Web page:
Research Story Tip: Intervention Reduces Cardiovascular Disease Risk in People with Serious Mental Illness
According to a new study by Johns Hopkins Medicine researchers, an intervention program for people with serious mental illnesses like schizophrenia, bipolar disorder and major depression can reduce the 10-year risk of having a heart attack or stroke by an average of nearly 13%. People in this group have twice the rate of cardiovascular disease than the general population and are more likely to die of it because they often have risk factors such as being overweight, getting less physical activity, having high cholesterol or blood pressure, or smoking.
Additionally, these people more commonly face special challenges in receiving heart-healthy interventions because of reduced attention or decision-making skills, and socioeconomic risk factors such as poverty, lack of social support and access to healthy foods.
The research team’s findings were published on June 12, 2020, in JAMA Network Open.
“Our program, which incorporates counseling tied to care management and coordination, showed that it is possible to put together an effective program that can improve cardiovascular health and reduce the health care disparities of people with major mental illnesses,” says Gail Daumit, M.D., M.H.S., professor of medicine and psychiatry and behavioral sciences at the Johns Hopkins University School of Medicine.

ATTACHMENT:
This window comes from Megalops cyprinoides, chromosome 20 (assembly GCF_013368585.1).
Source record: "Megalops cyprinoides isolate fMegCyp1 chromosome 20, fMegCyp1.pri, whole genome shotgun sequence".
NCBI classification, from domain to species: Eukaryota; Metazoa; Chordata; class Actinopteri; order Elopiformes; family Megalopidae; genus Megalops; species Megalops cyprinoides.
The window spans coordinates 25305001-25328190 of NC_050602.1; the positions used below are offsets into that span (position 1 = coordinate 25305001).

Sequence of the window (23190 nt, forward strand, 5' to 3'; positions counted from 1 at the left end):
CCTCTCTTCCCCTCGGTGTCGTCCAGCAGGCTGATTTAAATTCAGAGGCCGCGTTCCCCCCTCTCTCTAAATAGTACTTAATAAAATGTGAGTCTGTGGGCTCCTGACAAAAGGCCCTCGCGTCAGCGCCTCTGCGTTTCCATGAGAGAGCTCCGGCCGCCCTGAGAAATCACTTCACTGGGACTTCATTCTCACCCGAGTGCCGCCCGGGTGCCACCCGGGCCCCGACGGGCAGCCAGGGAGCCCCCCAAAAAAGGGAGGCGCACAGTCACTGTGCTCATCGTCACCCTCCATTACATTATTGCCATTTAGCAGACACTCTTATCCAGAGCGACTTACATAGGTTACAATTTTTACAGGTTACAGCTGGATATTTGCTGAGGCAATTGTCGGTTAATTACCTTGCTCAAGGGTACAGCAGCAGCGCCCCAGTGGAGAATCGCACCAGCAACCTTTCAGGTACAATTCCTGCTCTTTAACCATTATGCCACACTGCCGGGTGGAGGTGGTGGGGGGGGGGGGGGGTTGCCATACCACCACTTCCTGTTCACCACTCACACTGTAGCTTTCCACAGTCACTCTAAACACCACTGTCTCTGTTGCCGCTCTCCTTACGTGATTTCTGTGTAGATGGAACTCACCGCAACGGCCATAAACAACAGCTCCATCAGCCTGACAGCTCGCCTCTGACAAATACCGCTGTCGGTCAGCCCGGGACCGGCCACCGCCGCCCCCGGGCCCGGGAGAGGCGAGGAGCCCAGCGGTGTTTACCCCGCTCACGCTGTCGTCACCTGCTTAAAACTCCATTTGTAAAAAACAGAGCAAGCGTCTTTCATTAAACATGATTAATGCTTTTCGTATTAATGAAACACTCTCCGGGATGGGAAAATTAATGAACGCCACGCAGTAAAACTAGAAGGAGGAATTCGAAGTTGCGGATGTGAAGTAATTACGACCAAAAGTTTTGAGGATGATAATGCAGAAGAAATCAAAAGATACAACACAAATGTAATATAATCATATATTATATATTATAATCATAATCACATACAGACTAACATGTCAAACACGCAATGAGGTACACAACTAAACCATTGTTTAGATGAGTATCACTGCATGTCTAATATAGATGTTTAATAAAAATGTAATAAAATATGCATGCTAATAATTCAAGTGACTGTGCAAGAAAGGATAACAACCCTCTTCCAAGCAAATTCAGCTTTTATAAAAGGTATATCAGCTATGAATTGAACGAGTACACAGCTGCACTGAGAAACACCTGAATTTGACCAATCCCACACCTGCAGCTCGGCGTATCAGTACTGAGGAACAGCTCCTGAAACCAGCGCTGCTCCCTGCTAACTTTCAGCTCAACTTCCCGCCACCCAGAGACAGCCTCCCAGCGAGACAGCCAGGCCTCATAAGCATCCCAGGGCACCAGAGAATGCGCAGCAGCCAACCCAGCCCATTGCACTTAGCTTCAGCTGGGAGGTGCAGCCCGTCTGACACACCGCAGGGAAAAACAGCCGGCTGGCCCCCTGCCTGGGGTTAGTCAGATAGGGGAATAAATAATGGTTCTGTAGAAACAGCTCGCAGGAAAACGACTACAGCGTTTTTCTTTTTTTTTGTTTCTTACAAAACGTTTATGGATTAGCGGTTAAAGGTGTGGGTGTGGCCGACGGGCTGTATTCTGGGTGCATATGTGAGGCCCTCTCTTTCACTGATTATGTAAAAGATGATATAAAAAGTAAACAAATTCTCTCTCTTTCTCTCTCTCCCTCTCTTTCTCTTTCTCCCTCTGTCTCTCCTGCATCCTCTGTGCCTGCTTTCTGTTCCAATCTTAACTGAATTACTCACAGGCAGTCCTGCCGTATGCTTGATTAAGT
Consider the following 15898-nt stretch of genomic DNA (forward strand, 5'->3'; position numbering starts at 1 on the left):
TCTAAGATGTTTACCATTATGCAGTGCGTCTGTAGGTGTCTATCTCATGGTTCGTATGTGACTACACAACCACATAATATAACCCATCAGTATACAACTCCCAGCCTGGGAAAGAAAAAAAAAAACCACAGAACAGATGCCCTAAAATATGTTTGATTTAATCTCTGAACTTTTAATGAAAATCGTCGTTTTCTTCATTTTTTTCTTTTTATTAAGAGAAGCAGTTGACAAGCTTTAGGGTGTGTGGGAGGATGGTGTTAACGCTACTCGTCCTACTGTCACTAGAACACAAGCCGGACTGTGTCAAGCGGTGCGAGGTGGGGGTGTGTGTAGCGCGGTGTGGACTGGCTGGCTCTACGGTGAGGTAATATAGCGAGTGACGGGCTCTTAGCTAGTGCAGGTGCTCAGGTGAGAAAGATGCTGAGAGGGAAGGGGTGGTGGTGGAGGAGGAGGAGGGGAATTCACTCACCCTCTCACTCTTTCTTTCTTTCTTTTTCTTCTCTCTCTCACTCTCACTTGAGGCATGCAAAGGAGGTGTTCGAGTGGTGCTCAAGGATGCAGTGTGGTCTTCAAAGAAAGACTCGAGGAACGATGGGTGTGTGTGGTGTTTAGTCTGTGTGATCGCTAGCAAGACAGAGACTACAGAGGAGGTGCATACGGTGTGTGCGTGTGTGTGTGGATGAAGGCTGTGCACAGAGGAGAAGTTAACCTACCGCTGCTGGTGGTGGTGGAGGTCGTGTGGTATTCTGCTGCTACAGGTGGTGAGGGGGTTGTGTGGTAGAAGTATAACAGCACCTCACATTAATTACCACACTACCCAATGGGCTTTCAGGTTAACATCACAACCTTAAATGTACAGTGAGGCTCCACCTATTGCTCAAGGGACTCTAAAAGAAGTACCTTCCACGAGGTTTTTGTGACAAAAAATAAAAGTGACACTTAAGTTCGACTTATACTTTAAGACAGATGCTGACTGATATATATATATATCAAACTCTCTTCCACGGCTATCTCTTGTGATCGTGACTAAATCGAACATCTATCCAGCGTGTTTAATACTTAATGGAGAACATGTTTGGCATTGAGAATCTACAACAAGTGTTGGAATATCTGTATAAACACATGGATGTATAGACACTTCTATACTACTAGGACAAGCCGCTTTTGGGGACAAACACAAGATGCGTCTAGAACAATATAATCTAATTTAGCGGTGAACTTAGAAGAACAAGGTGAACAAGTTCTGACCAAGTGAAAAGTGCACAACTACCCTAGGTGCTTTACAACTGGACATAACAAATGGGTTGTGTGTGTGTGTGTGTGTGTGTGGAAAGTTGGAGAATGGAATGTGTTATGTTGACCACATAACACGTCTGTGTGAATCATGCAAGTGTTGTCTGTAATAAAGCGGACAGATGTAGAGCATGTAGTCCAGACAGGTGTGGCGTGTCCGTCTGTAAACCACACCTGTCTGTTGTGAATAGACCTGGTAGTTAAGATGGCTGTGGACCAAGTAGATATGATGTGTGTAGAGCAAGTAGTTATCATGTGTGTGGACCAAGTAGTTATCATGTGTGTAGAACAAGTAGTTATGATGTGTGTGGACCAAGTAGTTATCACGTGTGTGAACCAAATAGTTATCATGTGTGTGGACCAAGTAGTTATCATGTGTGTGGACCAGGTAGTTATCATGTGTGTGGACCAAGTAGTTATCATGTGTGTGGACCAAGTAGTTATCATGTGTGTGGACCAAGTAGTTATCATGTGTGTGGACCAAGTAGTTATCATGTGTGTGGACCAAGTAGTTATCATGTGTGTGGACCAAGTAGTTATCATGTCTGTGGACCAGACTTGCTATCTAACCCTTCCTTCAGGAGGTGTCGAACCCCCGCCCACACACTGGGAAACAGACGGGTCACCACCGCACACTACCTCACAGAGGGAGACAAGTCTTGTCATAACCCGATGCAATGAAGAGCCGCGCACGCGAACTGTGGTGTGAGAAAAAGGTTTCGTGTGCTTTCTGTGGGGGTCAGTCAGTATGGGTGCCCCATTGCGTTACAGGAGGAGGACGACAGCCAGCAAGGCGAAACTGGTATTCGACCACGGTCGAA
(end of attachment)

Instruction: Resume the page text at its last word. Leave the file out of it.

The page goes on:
For this study, 132 participants with serious mental disorders underwent 18 months of intervention compared with 137 controls who did not. Each participant in the intervention program was assigned a counselor and a nurse who helped guide them to adopt positive lifestyle behaviors such as quitting smoking, eating a healthy diet and managing their cardiovascular health with primary care providers.
To calculate cardiovascular risk both before and after the intervention, the researchers used the Framingham Risk Score for Hard Coronary Heart Disease, which predicts the 10-year risk of having a major cardiovascular event, such as a heart attack or stroke.
“Although a few previous studies have examined the impact of intervening on a single risk factor, such as smoking or obesity, this investigation took the unique approach of developing and implementing a tailored, multi-level intervention to reduce risk,” says Catherine Stoney, Ph.D., deputy director of the Center for Translational Research and Implementation Science at the National Heart, Lung, and Blood Institute, part of the National Institutes of Health. “The findings suggest that incorporating this comprehensive intervention in a high-need, high-risk population can have a positive impact on cardiovascular risk scores.”
Daumit says a basic framework for this type of intervention already exists in a Medicaid health home program that uses nurse care managers in community mental health programs. That program is being used in 17 states and the District of Columbia. However, she says, before this study there were no evidenced-based interventions for nurses to implement that addressed cardiovascular risk in their patients.
“With a structured intervention, we believe that it would be feasible to use the existing framework to reduce cardiovascular risk in persons with serious mental illness nationwide,” says Daumit.
Her future work will focus on finding ways to accomplish that goal, including developing and implementing a scaled-up version of the program validated in the study.